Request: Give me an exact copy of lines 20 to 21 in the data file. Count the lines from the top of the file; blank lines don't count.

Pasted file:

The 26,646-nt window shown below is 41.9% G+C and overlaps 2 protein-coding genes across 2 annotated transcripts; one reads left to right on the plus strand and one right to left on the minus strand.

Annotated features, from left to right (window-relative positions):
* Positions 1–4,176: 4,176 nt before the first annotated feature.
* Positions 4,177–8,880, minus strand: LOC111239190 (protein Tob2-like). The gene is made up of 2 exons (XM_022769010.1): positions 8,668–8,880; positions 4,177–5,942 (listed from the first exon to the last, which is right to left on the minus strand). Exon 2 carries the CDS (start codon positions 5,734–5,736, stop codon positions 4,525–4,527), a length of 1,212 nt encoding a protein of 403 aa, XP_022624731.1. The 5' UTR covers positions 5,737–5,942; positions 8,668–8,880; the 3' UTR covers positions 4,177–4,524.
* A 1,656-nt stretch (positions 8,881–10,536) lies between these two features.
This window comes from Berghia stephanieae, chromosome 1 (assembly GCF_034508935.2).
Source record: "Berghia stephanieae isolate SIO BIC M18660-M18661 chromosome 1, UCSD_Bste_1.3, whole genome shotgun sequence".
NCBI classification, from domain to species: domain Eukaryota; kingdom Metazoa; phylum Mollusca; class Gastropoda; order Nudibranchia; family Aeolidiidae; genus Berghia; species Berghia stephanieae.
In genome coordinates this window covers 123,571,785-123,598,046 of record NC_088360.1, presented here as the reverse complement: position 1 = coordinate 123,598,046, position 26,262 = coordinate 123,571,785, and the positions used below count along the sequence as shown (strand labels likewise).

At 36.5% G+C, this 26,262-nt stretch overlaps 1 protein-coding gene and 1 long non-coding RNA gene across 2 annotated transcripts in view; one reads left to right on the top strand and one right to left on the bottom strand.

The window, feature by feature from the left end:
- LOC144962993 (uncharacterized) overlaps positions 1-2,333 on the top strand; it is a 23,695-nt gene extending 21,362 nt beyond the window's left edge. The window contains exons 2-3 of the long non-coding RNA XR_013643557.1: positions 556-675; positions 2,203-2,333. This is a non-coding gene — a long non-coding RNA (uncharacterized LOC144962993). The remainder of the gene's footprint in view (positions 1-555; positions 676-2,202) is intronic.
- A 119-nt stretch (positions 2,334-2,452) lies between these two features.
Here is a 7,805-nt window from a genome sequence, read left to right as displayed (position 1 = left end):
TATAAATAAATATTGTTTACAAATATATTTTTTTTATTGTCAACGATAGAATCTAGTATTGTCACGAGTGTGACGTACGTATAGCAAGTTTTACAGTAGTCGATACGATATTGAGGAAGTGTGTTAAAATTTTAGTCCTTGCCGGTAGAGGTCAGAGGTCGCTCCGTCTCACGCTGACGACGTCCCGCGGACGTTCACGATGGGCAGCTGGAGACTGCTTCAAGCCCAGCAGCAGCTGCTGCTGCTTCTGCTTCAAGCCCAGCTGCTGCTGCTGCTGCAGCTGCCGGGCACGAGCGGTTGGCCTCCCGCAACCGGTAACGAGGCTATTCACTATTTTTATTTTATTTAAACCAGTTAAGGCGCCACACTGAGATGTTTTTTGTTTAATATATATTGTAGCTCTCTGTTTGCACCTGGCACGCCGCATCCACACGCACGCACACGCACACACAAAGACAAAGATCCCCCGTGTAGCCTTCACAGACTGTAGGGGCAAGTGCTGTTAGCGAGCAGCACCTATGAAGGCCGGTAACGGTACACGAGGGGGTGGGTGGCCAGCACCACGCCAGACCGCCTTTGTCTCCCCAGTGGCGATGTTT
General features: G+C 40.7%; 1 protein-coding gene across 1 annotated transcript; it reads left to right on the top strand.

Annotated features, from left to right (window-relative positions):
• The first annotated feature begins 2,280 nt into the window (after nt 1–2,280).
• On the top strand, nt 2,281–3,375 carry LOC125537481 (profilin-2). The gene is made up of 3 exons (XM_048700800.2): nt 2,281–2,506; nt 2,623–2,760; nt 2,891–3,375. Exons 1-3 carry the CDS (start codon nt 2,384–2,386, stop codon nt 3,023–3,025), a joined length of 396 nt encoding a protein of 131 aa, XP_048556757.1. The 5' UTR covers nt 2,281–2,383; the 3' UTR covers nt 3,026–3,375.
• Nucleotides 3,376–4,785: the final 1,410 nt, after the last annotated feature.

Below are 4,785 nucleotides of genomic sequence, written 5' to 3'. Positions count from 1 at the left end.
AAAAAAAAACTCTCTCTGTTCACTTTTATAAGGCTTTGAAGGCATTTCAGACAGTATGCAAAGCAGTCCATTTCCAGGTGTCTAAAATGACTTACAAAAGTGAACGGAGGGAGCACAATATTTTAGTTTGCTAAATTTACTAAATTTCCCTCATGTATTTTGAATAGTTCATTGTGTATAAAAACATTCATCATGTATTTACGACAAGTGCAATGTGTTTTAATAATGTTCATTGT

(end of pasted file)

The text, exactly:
• Nucleotides 3,376–4,785: the final 1,410 nt, after the last annotated feature.

Below are 4,785 nucleotides of genomic sequence, written 5' to 3'. Positions count from 1 at the left end.